ghc-internal-9.1001.0: Basic libraries

GHC.Internal.Data.Function

Contents

Description

Simple combinators working solely on and with functions.

Synopsis

# Prelude re-exports

id :: a -> a Source #

Identity function.

id x = x

This function might seem useless at first glance, but it can be very useful in a higher order context.

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>>> length $filter id [True, True, False, True] 3  >>> Just (Just 3) >>= id Just 3  >>> foldr id 0 [(^3), (*5), (+2)] 1000  const :: a -> b -> a Source # const x y always evaluates to x, ignoring its second argument. const x = \_ -> x This function might seem useless at first glance, but it can be very useful in a higher order context. #### Examples Expand >>> const 42 "hello" 42  >>> map (const 42) [0..3] [42,42,42,42]  (.) :: (b -> c) -> (a -> b) -> a -> c infixr 9 Source # Right to left function composition. (f . g) x = f (g x) f . id = f = id . f #### Examples Expand >>> map ((*2) . length) [[], [0, 1, 2], [0]] [0,6,2]  >>> foldr (.) id [(+1), (*3), (^3)] 2 25  >>> let (...) = (.).(.) in ((*2)...(+)) 5 10 30  flip :: (a -> b -> c) -> b -> a -> c Source # flip f takes its (first) two arguments in the reverse order of f. flip f x y = f y x flip . flip = id #### Examples Expand >>> flip (++) "hello" "world" "worldhello"  >>> let (.>) = flip (.) in (+1) .> show$ 5
"6"


($) :: forall (repa :: RuntimeRep) (repb :: RuntimeRep) (a :: TYPE repa) (b :: TYPE repb). (a -> b) -> a -> b infixr 0 Source # ($) is the function application operator.

Applying ($) to a function f and an argument x gives the same result as applying f to x directly. The definition is akin to this: ($) :: (a -> b) -> a -> b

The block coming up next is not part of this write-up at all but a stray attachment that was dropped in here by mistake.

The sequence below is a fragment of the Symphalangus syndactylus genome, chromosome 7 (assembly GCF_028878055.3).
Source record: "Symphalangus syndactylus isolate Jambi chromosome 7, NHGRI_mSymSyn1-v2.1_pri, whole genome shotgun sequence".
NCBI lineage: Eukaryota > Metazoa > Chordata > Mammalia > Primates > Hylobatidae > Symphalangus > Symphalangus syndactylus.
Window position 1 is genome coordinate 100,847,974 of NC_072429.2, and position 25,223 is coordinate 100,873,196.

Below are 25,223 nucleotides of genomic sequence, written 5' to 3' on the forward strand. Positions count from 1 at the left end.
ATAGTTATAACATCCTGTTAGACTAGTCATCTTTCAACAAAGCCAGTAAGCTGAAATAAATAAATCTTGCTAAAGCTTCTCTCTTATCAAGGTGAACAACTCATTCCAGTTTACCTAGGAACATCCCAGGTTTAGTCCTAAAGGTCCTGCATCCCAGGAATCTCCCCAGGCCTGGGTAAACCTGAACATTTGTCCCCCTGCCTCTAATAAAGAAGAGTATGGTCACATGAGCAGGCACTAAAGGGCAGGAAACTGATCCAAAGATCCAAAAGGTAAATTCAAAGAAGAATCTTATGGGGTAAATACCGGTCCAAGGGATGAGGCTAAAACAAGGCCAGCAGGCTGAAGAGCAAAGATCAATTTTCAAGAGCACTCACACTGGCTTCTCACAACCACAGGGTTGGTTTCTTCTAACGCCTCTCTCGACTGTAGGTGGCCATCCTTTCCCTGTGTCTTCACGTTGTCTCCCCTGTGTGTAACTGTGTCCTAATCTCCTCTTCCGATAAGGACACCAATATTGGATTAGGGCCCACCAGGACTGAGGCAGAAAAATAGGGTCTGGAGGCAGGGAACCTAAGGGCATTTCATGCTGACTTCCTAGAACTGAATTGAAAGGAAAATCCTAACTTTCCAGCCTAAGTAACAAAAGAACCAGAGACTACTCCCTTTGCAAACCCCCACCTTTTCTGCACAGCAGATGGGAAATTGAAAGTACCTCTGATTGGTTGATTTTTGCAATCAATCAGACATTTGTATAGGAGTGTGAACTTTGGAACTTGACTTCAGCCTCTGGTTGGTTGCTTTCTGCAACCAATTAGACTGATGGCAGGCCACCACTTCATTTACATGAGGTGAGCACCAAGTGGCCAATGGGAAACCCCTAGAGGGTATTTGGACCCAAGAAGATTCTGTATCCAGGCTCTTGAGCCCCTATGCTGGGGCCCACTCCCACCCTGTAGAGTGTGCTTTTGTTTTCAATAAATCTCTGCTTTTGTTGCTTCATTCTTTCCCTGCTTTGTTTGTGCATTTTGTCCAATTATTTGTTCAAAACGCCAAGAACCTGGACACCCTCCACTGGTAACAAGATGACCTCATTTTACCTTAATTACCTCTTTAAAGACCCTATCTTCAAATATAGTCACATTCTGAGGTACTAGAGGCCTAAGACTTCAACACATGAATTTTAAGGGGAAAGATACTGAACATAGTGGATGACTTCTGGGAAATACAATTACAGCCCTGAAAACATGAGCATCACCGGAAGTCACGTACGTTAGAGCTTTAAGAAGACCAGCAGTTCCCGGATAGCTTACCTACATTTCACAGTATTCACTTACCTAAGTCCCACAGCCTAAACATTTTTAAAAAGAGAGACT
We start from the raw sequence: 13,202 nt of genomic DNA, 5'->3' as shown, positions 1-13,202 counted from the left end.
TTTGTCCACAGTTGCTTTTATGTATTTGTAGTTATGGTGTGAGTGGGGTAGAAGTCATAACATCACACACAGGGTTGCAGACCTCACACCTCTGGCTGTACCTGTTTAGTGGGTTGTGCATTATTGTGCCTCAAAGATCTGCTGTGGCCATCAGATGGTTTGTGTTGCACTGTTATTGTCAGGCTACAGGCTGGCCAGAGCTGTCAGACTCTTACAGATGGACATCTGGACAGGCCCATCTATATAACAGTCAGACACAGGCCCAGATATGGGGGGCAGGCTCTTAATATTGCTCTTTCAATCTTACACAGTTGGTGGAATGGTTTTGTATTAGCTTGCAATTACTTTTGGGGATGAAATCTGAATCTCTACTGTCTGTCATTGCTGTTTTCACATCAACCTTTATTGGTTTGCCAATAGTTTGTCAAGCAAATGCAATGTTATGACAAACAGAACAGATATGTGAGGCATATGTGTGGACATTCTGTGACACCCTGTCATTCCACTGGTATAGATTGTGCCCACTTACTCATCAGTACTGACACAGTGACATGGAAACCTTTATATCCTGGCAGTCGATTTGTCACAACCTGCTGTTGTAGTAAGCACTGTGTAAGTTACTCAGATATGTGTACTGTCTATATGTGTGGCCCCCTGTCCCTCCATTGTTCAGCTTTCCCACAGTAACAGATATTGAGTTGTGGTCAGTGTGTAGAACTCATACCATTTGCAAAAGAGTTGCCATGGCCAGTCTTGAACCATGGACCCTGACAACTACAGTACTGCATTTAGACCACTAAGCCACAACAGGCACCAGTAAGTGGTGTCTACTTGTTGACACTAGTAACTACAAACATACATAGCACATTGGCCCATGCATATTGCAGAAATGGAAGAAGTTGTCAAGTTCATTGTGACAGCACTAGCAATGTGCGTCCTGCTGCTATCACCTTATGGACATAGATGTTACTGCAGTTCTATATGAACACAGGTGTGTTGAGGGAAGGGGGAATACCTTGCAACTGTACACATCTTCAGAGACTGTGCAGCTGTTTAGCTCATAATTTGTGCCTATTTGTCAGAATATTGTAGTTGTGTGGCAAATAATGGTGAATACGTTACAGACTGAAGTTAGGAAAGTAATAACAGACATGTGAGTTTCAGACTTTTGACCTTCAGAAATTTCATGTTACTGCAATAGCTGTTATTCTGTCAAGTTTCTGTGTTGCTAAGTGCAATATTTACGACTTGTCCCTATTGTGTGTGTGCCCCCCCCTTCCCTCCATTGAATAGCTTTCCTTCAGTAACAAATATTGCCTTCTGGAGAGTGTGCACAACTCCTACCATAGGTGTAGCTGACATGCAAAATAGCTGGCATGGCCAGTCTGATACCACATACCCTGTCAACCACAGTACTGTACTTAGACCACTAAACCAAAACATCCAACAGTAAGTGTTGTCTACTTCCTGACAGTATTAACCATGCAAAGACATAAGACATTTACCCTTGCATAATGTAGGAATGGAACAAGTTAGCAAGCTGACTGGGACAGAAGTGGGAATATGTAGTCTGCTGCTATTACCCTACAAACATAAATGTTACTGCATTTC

($) f x = f x  This is id specialized from a -> a to (a -> b) -> (a -> b) which by the associativity of (->) is the same as (a -> b) -> a -> b. On the face of it, this may appear pointless! But it's actually one of the most useful and important operators in Haskell. The order of operations is very different between ($) and normal function application. Normal function application has precedence 10 - higher than any operator - and associates to the left. So these two definitions are equivalent:

expr = min 5 1 + 5
expr = ((min 5) 1) + 5


($) has precedence 0 (the lowest) and associates to the right, so these are equivalent: expr = min 5$ 1 + 5
expr = (min 5) (1 + 5)


#### Examples

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A common use cases of ($) is to avoid parentheses in complex expressions. For example, instead of using nested parentheses in the following Haskell function: -- | Sum numbers in a string: strSum "100 5 -7" == 98 strSum :: String -> Int strSum s = sum (mapMaybe readMaybe (words s))  we can deploy the function application operator: -- | Sum numbers in a string: strSum "100 5 -7" == 98 strSum :: String -> Int strSum s = sum $ mapMaybe readMaybe $ words s  ($) is also used as a section (a partially applied operator), in order to indicate that we wish to apply some yet-unspecified function to a given value. For example, to apply the argument 5 to a list of functions:

applyFive :: [Int]
applyFive = map ($5) [(+1), (2^)] >>> [6, 32]  #### Technical Remark (Representation Polymorphism) Expand ($) is fully representation-polymorphic. This allows it to also be used with arguments of unlifted and even unboxed kinds, such as unboxed integers: